- Starting July 1, all cannabis products must be lab-tested before becoming eligible for sale at Californian, marijuana dispensaries.
- EVIO Labs, which has 11 testing facilities throughout the U.S, will now require a larger batch than what was usual to ensure purity standards.
- The company also anticipates a longer turn-around time across the board, however extensive tests also allow for further research on “terpene,” an aromatic compound in the plant that is believed to procure a heartier, enjoyable smell–which increases the sensory value.
California cannabis cultivators and dispensaries likely have their eyes on the calendar as it inches toward July 1, the date when all cannabis products sold in the state must be lab-tested according to additional state regulations.
When the legal adult-use market launched on Jan. 1, any product cultivated or produced after that date had to be tested according to a certain set of rules, but the state provided a grace period that allowed dispensaries to sell untested product as long as it bore a “Not Tested” label. After July 1, however, all products sold through dispensaries must be tested, and California regulators are increasing the number of pesticides and solvents for which labs must test.
To keep a watchful eye on their products, cultivators should ensure that their licensed distributors test their products, according to Lori Glauser, co-founder of EVIO Labs, which operates 11 labs across the U.S. and Canada. The company recently opened EVIO Labs Berkeley and acquired a lab in Humboldt County.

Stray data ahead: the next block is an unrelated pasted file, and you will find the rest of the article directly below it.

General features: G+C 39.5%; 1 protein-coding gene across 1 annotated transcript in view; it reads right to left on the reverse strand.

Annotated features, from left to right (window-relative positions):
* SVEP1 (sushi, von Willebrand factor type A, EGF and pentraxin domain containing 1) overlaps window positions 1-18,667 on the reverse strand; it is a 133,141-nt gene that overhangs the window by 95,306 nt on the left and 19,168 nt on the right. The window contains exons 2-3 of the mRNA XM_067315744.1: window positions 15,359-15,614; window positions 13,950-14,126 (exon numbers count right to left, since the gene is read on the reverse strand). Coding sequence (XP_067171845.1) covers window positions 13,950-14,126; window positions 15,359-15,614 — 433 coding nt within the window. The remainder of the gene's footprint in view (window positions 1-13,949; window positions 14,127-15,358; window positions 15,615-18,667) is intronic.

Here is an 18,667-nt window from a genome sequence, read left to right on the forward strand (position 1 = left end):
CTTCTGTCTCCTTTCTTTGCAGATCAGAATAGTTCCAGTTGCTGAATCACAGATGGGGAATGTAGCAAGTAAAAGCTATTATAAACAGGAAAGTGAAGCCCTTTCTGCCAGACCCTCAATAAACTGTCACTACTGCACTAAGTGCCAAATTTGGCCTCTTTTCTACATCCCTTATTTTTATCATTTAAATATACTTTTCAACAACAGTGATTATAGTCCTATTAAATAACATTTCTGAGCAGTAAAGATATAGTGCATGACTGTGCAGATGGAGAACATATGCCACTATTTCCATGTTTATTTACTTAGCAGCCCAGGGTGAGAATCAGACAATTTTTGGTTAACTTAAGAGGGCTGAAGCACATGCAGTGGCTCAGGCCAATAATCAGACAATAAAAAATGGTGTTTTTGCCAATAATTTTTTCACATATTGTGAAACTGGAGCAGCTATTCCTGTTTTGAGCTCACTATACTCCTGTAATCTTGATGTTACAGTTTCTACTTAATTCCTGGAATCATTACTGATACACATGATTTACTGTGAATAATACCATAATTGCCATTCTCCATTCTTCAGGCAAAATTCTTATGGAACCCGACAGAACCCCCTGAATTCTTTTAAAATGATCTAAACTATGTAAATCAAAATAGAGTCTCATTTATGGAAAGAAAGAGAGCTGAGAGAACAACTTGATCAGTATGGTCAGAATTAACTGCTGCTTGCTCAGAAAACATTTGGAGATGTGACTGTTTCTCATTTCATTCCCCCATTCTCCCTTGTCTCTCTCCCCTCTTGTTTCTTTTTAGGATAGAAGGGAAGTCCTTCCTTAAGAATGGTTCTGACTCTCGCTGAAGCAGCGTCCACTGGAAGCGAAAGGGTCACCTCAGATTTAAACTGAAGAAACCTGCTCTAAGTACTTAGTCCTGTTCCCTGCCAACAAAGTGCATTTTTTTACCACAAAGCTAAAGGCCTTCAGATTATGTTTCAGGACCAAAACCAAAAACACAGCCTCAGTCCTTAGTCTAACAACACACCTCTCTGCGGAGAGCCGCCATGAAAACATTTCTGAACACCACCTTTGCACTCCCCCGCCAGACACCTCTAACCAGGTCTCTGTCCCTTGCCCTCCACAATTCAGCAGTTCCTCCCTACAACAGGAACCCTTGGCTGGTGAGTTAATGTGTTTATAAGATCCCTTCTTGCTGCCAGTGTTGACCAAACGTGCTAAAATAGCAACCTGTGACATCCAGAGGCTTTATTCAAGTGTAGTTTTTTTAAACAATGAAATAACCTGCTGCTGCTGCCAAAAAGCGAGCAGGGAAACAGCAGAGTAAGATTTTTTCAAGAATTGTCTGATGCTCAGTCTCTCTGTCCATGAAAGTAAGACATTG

“It’s the distributors that are going to be engaging with the labs,” Glauser said. “And then once a distributor engages with a lab to perform testing—one or more labs—then the lab will come out to the distributor’s site and sample from the batches of product at the distributor’s site.”
The lab will select samples in the amount required by state law, which might be more than what growers have been used to providing in the past, Glauser added. Labs must ensure that they have a statistically significant amount to get a representative sample of the entire batch. A batch is a uniform grouping of product—with flower, for example, it would be a uniform batch of one strain that was grown and harvested at approximately the same time, usually a whole room. Labs will test up to 50 pounds of a batch, and if less than 50 pounds was grown at a time, they sample the same equivalency of whatever amount was grown.
The frequency of testing will depend on how frequently the grower is producing, Glauser added. Turnaround time for testing is currently between five to 10 business days, depending on the suite of tests needed. “It is possible that when things get busy with the labs, which may happen after July 1, that turnaround time might get a little bit longer,” Glauser said.
The scope of testing after July 1 may also be surprising to cultivators and their distributors, she said. A substantial list of pesticides, residual solvents, and micro biologicals will be added, as well as potency testing requirements….